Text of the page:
At one point, in trying to get to the Big Lava Beds from Trout Lake, we found ourselves on a snowy forest road, and eventually had to turn back, leaving the lava beds for another time. We headed back down to the gorge and camped for the night at Beacon Rock State Park– this plan was almost thwarted when the main camping area there was also Closed For Winter, but luckily there was a year-round campsite right on the river that we were able to set up camp in.

We had originally planned on climbing Beacon Rock in the morning, but after two clear and sunny days, we woke up to the sound of rain on the tent. So rather than take a mile-long trail up a slick rock into a windy, misty, sky, we headed down the road a bit to the Bonneville Dam. We got a personal tour from the guide, saw the fish ladder (including the underwater viewing area, which was pretty awesome, although it was only sparsely populated by fish– we’re already making plans to go back during the peak season).

The rest of the day was mostly occupied by getting home, although we did stop briefly at the Mt. St. Helens Visitors Center to see what there was to see (answer: not much, given the weather). There was a neat little mile-long loop over boardwalks through the nearby wetlands, which we did before heading home.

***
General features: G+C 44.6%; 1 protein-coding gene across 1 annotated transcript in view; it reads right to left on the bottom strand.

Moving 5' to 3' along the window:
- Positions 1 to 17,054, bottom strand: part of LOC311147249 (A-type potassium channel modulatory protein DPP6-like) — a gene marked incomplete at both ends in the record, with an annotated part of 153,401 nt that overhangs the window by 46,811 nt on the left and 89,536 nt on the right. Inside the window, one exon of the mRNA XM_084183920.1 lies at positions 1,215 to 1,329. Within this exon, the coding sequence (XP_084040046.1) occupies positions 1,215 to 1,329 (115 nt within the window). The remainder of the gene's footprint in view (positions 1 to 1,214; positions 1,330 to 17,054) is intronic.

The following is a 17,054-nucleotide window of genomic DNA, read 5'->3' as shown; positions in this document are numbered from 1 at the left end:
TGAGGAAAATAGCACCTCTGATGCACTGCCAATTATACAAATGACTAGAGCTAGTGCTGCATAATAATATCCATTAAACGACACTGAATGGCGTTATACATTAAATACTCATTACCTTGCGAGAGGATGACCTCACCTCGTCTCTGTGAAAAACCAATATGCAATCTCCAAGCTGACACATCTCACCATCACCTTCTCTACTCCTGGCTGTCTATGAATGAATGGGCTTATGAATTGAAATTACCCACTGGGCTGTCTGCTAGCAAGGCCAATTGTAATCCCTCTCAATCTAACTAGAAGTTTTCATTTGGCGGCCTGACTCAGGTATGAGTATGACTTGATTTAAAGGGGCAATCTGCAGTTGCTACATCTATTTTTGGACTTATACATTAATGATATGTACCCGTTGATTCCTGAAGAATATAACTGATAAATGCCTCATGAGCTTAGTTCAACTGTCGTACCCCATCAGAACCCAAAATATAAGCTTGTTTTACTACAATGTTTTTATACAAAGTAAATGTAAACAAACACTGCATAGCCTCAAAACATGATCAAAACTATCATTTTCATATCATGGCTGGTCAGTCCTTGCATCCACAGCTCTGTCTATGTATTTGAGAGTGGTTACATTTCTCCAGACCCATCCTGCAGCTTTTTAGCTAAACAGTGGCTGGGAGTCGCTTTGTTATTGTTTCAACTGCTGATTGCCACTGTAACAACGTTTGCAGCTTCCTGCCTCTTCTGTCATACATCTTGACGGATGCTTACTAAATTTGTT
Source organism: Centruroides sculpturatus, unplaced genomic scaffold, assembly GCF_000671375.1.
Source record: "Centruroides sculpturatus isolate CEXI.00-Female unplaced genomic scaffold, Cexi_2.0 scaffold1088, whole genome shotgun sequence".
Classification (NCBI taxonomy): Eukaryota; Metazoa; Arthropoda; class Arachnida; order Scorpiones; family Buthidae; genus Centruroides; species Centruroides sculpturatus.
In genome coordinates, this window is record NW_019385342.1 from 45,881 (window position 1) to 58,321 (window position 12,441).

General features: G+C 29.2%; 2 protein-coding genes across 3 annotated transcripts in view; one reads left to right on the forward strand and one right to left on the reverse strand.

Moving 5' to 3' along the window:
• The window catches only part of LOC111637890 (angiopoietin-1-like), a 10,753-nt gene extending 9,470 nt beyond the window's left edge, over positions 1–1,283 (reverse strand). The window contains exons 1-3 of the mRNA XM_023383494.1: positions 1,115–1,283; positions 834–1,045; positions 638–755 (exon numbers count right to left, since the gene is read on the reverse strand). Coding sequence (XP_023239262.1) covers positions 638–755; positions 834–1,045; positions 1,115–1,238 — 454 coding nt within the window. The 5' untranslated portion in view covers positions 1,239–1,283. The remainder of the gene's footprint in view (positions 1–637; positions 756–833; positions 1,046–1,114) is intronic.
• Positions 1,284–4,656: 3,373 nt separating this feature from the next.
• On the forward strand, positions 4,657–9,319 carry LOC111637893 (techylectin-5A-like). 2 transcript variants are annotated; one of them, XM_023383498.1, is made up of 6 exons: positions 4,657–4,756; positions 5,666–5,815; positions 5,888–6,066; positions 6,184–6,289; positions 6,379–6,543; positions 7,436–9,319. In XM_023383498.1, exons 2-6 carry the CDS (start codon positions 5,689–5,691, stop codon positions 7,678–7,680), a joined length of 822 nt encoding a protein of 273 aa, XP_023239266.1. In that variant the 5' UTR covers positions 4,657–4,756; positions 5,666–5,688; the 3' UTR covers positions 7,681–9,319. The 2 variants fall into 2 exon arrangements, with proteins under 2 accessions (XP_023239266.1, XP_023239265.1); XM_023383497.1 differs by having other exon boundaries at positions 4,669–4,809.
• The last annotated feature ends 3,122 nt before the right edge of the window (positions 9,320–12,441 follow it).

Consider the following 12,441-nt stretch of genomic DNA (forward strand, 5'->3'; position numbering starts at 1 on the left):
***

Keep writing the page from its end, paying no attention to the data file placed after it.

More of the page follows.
It was a fun trip, although after two nights of hard ground (Lisa didn’t have a sleeping pad, and I’d forgotten mine) interspersed by nearby nighttime trains, we were both ready for a decent night’s sleep. I’m looking forward to going back in the summer, when hopefully more places are open, and we get to see the gorge in full summer foliage.

But we did get some pretty awesome Winter and Spring photos, if I do say so myself. Click Mt. Adams to check out the full set of pics on Flickr.

Driving to Pasco: A Surprisingly Good Way to Spend a Weekend (thanks to RadCon)